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PRELIMINARY ASSESSMENT OF FUNCTIONAL AND FAMILY DIVERSITY OF MACROINVERTEBRATES IN THE MAIN STREAM, SIDE CHANNEL, AND BACKWATER AREAS OF THE SAINT CROIX RIVER, JUNE 2009
C. A.DeGuire, Student, Edgewood High School, Madison WI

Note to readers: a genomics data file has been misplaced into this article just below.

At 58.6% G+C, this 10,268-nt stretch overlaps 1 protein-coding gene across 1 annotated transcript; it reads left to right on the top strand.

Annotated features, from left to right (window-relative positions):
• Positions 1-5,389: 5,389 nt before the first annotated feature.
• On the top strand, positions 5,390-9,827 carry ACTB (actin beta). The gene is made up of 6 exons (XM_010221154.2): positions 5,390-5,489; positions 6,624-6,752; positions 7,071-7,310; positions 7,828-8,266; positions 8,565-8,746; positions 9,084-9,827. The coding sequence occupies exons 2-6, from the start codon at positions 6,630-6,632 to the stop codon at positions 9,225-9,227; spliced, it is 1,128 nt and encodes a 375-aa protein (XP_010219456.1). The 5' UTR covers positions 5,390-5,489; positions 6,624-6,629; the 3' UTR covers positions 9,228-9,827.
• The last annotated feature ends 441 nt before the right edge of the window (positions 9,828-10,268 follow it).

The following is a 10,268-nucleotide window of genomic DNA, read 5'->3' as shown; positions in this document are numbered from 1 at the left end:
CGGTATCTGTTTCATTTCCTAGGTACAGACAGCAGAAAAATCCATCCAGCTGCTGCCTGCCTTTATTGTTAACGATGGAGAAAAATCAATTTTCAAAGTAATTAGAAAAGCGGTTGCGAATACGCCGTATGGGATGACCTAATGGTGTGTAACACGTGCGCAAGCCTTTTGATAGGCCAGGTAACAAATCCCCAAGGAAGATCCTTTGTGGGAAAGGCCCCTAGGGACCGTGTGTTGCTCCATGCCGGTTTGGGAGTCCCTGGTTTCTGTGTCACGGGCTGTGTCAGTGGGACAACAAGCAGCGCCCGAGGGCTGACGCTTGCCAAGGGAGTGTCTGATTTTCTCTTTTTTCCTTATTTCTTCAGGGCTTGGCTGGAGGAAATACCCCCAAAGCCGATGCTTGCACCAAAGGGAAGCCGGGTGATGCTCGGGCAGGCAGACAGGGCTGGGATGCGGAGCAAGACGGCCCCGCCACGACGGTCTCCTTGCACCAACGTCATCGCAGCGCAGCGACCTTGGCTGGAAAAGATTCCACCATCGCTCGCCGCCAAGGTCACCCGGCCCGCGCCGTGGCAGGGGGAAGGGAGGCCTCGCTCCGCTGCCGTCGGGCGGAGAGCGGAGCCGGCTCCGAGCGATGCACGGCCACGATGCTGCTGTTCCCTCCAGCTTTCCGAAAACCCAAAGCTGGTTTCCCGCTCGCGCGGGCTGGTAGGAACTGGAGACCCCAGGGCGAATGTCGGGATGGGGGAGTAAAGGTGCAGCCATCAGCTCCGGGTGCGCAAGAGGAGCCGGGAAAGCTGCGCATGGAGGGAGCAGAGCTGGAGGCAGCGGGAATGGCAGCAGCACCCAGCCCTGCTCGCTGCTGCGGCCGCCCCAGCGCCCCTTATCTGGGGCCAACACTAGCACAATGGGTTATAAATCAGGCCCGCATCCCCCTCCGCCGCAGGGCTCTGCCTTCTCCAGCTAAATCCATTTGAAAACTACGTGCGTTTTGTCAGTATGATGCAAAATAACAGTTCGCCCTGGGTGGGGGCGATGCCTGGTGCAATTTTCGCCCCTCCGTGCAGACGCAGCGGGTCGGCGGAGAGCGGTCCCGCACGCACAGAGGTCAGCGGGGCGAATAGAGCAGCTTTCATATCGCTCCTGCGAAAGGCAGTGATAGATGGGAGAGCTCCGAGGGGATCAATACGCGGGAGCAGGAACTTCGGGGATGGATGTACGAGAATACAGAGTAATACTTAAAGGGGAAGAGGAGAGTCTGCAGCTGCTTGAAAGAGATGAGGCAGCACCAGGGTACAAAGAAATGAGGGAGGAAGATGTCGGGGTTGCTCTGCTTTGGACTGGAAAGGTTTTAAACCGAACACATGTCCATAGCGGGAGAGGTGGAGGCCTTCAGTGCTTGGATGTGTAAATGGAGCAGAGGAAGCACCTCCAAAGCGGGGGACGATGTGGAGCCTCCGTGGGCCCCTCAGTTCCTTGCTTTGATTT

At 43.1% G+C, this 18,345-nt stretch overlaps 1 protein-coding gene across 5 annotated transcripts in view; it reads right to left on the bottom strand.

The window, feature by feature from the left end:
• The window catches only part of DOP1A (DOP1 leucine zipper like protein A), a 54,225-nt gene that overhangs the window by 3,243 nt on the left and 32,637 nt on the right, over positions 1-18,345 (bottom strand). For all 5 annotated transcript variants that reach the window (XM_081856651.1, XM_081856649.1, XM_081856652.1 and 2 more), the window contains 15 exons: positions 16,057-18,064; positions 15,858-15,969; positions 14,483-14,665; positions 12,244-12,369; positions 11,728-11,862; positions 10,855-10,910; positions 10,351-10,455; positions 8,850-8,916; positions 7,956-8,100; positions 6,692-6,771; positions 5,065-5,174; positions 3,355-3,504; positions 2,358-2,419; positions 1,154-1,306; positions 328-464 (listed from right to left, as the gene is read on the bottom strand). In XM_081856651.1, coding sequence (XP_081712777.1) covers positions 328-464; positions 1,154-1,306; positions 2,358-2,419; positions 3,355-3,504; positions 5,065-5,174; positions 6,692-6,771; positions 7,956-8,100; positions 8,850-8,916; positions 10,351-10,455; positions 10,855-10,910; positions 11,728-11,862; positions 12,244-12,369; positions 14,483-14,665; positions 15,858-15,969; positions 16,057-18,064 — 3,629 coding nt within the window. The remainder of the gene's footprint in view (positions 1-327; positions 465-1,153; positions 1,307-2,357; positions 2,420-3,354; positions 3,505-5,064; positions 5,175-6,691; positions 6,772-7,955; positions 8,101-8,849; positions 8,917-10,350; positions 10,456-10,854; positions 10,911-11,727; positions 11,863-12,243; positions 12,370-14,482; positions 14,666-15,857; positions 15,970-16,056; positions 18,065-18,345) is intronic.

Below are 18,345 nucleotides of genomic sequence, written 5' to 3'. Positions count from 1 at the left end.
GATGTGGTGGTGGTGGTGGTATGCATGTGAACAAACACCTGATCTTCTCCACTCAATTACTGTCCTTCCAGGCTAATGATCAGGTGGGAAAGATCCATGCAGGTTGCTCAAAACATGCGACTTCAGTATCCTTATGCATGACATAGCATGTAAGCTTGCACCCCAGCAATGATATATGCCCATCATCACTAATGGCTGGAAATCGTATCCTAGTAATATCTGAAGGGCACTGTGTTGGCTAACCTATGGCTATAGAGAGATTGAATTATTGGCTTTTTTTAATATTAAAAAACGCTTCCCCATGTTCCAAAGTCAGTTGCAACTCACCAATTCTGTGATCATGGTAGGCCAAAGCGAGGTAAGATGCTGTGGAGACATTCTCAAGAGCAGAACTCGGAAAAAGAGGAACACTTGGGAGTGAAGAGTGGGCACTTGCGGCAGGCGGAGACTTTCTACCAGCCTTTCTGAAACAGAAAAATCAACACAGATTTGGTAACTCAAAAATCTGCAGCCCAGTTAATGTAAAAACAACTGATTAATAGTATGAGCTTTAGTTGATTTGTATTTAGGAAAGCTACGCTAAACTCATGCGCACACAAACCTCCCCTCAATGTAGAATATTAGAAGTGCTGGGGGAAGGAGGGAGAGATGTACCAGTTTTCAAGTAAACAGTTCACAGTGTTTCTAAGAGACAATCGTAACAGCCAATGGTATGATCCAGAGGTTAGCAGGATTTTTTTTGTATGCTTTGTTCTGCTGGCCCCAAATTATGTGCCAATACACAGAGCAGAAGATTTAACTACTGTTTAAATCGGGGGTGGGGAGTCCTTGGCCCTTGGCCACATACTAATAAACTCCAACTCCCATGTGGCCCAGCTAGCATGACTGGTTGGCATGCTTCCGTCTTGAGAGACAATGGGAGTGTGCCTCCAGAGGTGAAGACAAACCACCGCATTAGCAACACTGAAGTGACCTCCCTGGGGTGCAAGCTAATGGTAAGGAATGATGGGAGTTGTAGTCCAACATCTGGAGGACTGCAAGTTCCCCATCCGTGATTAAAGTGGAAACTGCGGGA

Macroinvertebrates play a significant role in their ecosystems and are important bioindicators. Different habitats within a stream can affect the distribution and abundance of macroinvertebrate taxa and functional groups. The purpose of this study was to examine macroinvertebrate communities in three major sub-habitats of the upper St. Croix River (Pine Co., MN) in June of 2009. Main stream, side channel, and backwaters sites were defined by physical parameters. Two sites of each type were sampled along the St. Croix from HWY 48 (MN) to the confluence with the Kettle River. Macroinvertebrate taxonomic and functional diversity were measured along with basic water chemistry and water speed. Invertebrates were identified to Family level and assigned a functional group. It was expected that the backwater and main channel sites would be the most different, but these areas were very similar in taxonomic diversity. The side channel areas had the lowest taxonomic diversity. There were not significant differences in the number or kind of functional groups found at the three site types (means of 5.0, 4.5, and 5.0 respectively). The average water speeds of the three types of areas shows that flow is different over site types(means of 0.30, 0.15, and 0.00 m/s respectively). Results may change at lower taxonomic resolution, if more sites are sampled, or if the survey is carried out at different times of the year. However, the finding that different types of stream section in the upper St. Croix River support similar taxonomic and functional diversity is ecologically significant. This work was completed as part of the Advanced Environmental Field Education course (#7095C) run by Edgewood High School, Madison WI.